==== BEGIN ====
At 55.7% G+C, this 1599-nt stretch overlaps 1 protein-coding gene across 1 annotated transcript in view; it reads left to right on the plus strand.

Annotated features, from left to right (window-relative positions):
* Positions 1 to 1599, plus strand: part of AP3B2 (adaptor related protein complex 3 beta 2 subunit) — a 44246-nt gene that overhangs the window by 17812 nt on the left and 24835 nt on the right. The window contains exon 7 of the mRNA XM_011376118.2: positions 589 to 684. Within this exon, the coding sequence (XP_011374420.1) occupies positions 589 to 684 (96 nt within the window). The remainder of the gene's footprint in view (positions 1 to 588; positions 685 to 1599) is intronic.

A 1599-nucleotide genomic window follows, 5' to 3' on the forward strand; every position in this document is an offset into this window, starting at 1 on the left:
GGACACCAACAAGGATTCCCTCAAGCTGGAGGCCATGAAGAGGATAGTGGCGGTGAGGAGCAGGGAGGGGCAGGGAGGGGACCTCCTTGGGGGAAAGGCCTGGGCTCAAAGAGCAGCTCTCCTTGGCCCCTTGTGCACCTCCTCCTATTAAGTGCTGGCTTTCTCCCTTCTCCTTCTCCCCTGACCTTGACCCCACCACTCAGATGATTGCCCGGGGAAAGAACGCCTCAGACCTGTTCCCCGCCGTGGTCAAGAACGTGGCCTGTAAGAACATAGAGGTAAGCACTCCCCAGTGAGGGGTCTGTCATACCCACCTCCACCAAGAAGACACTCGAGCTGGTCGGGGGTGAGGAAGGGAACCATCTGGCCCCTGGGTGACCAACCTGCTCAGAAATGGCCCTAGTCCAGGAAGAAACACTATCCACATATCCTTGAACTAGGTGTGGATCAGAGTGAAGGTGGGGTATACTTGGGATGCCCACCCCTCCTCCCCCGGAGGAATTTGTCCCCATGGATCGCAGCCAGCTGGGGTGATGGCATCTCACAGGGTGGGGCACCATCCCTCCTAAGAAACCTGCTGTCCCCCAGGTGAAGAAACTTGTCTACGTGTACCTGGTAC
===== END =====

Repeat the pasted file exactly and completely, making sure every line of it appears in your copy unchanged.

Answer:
At 55.7% G+C, this 1599-nt stretch overlaps 1 protein-coding gene across 1 annotated transcript in view; it reads left to right on the plus strand.

Annotated features, from left to right (window-relative positions):
* Positions 1 to 1599, plus strand: part of AP3B2 (adaptor related protein complex 3 beta 2 subunit) — a 44246-nt gene that overhangs the window by 17812 nt on the left and 24835 nt on the right. The window contains exon 7 of the mRNA XM_011376118.2: positions 589 to 684. Within this exon, the coding sequence (XP_011374420.1) occupies positions 589 to 684 (96 nt within the window). The remainder of the gene's footprint in view (positions 1 to 588; positions 685 to 1599) is intronic.

A 1599-nucleotide genomic window follows, 5' to 3' on the forward strand; every position in this document is an offset into this window, starting at 1 on the left:
GGACACCAACAAGGATTCCCTCAAGCTGGAGGCCATGAAGAGGATAGTGGCGGTGAGGAGCAGGGAGGGGCAGGGAGGGGACCTCCTTGGGGGAAAGGCCTGGGCTCAAAGAGCAGCTCTCCTTGGCCCCTTGTGCACCTCCTCCTATTAAGTGCTGGCTTTCTCCCTTCTCCTTCTCCCCTGACCTTGACCCCACCACTCAGATGATTGCCCGGGGAAAGAACGCCTCAGACCTGTTCCCCGCCGTGGTCAAGAACGTGGCCTGTAAGAACATAGAGGTAAGCACTCCCCAGTGAGGGGTCTGTCATACCCACCTCCACCAAGAAGACACTCGAGCTGGTCGGGGGTGAGGAAGGGAACCATCTGGCCCCTGGGTGACCAACCTGCTCAGAAATGGCCCTAGTCCAGGAAGAAACACTATCCACATATCCTTGAACTAGGTGTGGATCAGAGTGAAGGTGGGGTATACTTGGGATGCCCACCCCTCCTCCCCCGGAGGAATTTGTCCCCATGGATCGCAGCCAGCTGGGGTGATGGCATCTCACAGGGTGGGGCACCATCCCTCCTAAGAAACCTGCTGTCCCCCAGGTGAAGAAACTTGTCTACGTGTACCTGGTAC